Archive for politics

Personal Telco, your 15 minutes of fame await…

Posted in City Hall, customer service, open government, politics, WikiWay with tags , , , , , , , , , on August 1, 2008 by Pete Forsyth

Personal Telco is one of Portland’s coolest non-profits. Back in 2001, they envisioned a community-owned alternative to telephone and Internet connectivity. But the tech world has evolved. In 2008, Personal Telco is a local — and maybe international — leader in advocating and building a “share-and-share alike” system for traditional Internet connectivity.

The theory is simple: lots of people have broadband Internet these days, and many of those same people like having Internet connections for their laptops when they’re out on the town.

So if all those folks would just open their home or business connections to the public, easy access fromjust about anywhere would become a reality, pretty quick. In fact, the project’s already well on its way; Personal Telco has a number of live hotspots, or “nodes,” all over town, with lots of Portlanders using them on a daily basis.

MetroFi, a for-profit company, tried to provide a similar, ad-supported service in partnership with the City of Portland over the last few years. But that project just went belly-up this summer. So with a rising number of Portlanders still seeking ubiquitous wi-fi, it’s Personal Telco’s turn to step into the limelight, and deliver the kind of service that may really only be feasible through voluntary collaboration, rather than an ad-driven business model.

Key to Personal Telco’s plan, in my view, is a shift in its emphasis. In the early years, Personal Telco sought to draw in a small number of really motivated and intelligent people, to take on the significant technical hurdles to deploying lots of free wireless. They were successful in their efforts; lots of geeks stepped up, and lots of free wireless has been delivered in the last few years. Their system works, and it’s ready for significant expansion.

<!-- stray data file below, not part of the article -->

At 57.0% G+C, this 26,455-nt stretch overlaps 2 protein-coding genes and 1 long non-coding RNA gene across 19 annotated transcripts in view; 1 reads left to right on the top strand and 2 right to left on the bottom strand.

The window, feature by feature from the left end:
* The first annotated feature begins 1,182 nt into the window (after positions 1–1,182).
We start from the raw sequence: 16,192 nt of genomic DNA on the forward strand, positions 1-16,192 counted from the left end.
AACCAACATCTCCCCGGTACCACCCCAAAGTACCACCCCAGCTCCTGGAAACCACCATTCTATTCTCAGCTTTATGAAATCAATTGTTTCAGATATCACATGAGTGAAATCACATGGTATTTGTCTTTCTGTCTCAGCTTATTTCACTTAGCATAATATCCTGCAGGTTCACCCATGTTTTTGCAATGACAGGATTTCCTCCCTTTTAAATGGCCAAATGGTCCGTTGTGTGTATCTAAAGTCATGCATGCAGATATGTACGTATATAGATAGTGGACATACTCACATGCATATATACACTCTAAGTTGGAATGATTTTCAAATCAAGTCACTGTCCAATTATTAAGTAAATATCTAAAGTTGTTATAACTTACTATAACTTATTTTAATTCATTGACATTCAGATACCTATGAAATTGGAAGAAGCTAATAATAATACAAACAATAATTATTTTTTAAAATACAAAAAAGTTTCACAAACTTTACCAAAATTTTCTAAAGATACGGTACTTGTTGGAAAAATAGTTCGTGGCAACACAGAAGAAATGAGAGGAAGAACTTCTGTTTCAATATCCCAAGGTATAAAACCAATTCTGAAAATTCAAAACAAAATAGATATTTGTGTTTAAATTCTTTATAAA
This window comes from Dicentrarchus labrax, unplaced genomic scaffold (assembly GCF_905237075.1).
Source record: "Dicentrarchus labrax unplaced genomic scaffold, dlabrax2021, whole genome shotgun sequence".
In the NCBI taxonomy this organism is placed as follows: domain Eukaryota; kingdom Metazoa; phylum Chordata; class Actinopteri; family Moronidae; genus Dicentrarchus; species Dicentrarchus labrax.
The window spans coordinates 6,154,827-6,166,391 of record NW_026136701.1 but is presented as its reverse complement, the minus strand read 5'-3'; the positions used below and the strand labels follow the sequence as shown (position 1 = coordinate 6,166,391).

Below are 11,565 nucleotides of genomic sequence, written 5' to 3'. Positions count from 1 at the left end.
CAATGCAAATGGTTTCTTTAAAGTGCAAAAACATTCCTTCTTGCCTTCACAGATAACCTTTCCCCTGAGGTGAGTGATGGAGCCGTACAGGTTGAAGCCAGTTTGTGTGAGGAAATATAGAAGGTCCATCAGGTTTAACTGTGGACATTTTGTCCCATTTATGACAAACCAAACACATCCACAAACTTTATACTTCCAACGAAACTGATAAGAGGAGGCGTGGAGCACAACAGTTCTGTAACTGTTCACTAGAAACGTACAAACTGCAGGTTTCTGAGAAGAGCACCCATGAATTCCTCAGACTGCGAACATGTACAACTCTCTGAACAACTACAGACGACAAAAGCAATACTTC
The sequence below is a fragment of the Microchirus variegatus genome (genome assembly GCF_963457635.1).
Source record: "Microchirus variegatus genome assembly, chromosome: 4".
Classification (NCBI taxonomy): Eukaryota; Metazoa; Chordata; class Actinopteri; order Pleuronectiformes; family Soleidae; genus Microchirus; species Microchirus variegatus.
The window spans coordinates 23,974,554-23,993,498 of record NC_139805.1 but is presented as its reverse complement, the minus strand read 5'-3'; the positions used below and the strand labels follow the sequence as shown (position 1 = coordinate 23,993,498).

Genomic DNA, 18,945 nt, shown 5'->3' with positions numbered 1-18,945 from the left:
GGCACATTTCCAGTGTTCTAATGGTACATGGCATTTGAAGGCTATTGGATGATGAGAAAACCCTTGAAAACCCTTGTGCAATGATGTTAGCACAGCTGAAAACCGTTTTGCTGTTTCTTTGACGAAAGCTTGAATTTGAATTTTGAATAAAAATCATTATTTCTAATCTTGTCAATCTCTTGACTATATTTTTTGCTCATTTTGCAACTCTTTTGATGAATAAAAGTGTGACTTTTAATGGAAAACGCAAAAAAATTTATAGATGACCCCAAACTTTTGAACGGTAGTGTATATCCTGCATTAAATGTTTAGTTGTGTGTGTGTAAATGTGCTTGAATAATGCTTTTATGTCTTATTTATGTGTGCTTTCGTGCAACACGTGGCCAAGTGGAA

But for that, what Personal Telco needs is a little different: with their elite squad of propellerheads in place, what is needed now is a rising tide of do-gooders willing to pitch in just a little, without the need to get all technical, attend monthly meetings, or the like. Lots of people doing a little bit of work is the order of the day. Get your node set up, and leave some time for an evening stroll; your node will serve friends and neighbors for years with little or no maintenance.

In order to achieve that, I think Personal Telco needs a new “elevator pitch.” Their web site, any printed materials, any contact with the press, etc. should reflect a very clear, very simple message: “our work brings you free wireless, and we’d love you to pitch in a little and help us deliver more free wireless.” 

To that end, I have written a draft of text for a new front page for their web site. Please read on, and if you’re so inclined, offer any feedback in the comments below. Many in the Personal Telco community have indicated general approval, but I’m sure there are lots of wrinkles to iron out.

Portland has a unique chance to build an invaluable free network, through community collaboration; let’s get it right this time! Continue reading

Open house: Mt. Tabor Central Yard & Nursery Planning Group